Theory, policy and practice perspectives from Royal Holloway


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Excellent sustainability teaching in the School of Management recognised in Teaching Awards

CRIS teaching team

Katharina Husemann, Anica Zeyen, Sigrun Wagner, Stephanos Anastasiadis & Diego Vazquez-Brust

Six members of the Centre for Research into Sustainability (CRIS) at Royal Holloway, University of London, who are responsible for much of the sustainability-related teaching in the School of Management have won all three college excellence in teaching prizes awarded to staff in the School in 2016. This confirms the commitment of CRIS to maintain high quality, innovative sustainability teaching, and mirrors the School’s long-standing commitment as a signatory to PRME, the United National Principles for Responsible Management Education.

The Committee responsible for awarding the prizes considered a “very strong field of applications” which marks these prizes as particularly significant.

The two individual excellence awards went to Dr Katharina Husemann and Dr Anica Zeyen whereas the team award went to Dr Stephanos Anastasiadis, Prof Laura Spence, Dr Diego Vázquez-Brust and Dr Sigrun M. Wagner. The prizes award teaching across all levels, postgraduate and, mostly, undergraduate teaching. The courses in which these colleagues teach cut across several pathways of the BSc management programmes – marketing, entrepreneurship and sustainability – and also include courses mandatory for all students, thus demonstrating how sustainability cuts across disciplines outside its sometimes perceived niche.

The prizes were awarded for a range of innovative practices, from Pecha Kucha to transformative learning to game-playing, all of which focus on improving student learning. Continue reading

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Learning about Sustainability through Volunteering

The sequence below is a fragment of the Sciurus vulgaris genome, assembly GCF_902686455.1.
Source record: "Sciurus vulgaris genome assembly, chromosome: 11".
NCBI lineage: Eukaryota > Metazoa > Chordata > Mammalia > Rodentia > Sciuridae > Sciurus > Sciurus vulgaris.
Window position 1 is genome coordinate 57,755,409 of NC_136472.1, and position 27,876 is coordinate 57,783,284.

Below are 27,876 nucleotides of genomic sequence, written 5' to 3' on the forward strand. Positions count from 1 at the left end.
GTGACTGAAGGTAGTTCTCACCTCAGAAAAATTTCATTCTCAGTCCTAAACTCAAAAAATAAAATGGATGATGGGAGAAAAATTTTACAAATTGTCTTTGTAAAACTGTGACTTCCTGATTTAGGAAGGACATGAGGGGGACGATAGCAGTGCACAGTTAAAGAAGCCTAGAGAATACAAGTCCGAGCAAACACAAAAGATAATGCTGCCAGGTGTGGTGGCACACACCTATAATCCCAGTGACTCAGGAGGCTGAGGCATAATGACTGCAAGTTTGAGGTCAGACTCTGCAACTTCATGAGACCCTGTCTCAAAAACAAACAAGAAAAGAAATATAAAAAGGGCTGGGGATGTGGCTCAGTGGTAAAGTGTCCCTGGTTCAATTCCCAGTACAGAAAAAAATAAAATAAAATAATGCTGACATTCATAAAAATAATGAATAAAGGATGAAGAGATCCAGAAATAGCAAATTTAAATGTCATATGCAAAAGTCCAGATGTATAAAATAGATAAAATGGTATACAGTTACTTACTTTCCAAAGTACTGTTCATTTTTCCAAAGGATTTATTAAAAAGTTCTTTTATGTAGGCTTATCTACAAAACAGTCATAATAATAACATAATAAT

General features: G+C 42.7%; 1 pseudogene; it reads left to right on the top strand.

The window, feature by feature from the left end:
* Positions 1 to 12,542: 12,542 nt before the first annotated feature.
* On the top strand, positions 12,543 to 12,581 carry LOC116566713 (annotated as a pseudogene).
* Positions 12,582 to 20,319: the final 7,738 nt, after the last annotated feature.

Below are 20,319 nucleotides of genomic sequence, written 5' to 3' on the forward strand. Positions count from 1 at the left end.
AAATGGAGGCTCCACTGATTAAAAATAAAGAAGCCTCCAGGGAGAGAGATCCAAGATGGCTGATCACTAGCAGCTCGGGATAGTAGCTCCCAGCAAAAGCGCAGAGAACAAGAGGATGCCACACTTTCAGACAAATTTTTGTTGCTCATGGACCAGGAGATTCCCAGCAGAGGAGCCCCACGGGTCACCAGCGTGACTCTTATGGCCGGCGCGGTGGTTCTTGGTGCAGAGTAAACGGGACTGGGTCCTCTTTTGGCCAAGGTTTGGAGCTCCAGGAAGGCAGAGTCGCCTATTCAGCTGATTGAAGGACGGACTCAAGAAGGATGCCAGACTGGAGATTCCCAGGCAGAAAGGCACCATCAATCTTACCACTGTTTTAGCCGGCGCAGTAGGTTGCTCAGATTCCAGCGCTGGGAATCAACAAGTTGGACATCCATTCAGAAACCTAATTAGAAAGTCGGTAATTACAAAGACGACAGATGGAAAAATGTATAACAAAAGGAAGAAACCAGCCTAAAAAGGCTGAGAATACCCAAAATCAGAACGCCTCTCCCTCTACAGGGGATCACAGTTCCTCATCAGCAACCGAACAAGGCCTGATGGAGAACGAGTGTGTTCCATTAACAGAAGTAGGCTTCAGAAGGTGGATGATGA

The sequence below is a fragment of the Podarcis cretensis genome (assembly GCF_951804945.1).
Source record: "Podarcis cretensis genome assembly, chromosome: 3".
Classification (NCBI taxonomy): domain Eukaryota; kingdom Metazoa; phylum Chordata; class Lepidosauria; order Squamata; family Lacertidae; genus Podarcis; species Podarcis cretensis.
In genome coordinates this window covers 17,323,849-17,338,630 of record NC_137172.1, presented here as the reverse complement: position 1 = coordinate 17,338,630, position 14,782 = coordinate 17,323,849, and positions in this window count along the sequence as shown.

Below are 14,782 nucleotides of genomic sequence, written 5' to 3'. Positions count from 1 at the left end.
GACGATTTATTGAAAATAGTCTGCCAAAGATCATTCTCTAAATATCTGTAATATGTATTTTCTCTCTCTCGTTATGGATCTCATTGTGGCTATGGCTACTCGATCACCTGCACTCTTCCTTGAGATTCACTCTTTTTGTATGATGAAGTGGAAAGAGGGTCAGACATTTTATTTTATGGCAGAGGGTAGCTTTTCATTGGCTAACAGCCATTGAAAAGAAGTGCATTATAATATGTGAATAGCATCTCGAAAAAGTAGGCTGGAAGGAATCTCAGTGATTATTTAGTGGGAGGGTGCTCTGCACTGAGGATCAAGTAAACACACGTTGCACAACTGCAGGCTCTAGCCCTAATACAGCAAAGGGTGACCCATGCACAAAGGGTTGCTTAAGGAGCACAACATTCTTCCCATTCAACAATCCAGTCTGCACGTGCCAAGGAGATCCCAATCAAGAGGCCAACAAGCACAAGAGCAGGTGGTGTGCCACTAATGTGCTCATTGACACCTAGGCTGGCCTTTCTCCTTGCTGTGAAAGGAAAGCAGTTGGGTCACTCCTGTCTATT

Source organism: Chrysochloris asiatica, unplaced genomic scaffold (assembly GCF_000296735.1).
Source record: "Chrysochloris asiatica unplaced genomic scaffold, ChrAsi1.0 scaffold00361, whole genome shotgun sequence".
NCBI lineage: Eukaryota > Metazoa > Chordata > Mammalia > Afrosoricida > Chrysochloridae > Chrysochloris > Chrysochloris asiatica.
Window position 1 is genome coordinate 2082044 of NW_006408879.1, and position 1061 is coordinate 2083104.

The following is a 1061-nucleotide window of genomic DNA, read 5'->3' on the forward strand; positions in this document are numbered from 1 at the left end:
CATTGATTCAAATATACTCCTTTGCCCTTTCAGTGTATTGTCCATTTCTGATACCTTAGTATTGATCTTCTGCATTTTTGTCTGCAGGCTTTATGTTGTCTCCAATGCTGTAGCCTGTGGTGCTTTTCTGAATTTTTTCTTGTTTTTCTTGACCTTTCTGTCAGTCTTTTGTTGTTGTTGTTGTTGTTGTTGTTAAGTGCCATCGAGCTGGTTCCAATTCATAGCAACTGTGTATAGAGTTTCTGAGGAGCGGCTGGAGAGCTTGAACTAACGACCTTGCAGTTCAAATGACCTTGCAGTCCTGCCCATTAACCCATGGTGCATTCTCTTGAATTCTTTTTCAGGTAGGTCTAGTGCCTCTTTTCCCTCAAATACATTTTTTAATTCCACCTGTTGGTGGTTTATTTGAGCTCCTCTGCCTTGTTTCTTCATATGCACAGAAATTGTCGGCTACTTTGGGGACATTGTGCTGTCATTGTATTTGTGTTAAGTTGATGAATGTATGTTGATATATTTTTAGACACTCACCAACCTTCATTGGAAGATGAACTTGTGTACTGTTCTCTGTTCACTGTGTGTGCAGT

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MSc Sustainability students 2015-16 with Dr Mike Dolton (MSc Director) and Professor Laura Spence (Director of the RHUL Centre for Research into Sustainability)

All students on the RHUL MSc in Practising Sustainable Development (including the ICT4D stream) and the MSc in Sustainability and Management have to complete a volunteer placement. While students have to do a minimum of 24 hours of volunteering over a 5-month period, many students do far more and some continue after the course has finished.

The aim of the volunteer project module is to allow students to actively engage with an issue of sustainability in practice and to reflect on that involvement. It is assessed through an individual project report reflecting on sustainability issues in the particular organisation, as well as students’ own reflections on their experience. Students also have to produce a poster and give a short presentation.

The volunteer project is one of the most important Continue reading


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Volunteer Projects Highlight the Complexities of Sustainability

All students taking the RHUL MSc in Sustainability and Management conduct a volunteer project which requires at least 20 hours of volunteering in a community or civil society organisation. This provides students with an opportunity to consider how sustainability is understood and practised in a particular organisation, as well as recognising the challenges and limitations which organisations may face in implementing policies which promote sustainability.

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MSc Sustainability & Management Staff & Students

Students present their key findings and reflections on their volunteering experience through posters and presentations. This year’s event demonstrated very explicitly the diversity of sustainability as a concept and how significant the obstacles to achieving sustainability often are.

While much is said about the three pillars of sustainability – environment, society and economy – it is frequently the environmental element which is prioritised. Some of the students worked for organisations which focused specifically on environmental issues at both a local and a global scale. These included TCV (The Conservation Volunteers), Thames 21, Forum for the Future, Continue reading


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Communicating Sustainability: social media uses and abuses

“We need a Facebook page.”

This is a statement no doubt heard in many social media strategy meetings up and down the country. Be it a Facebook page, a Twitter handle or a Pinterest site, we have an inherent tendency to jump to thinking about the tools of social media when planning our communications approaches, rather than the purposes for communication in these ‘new’ media contexts. Continue reading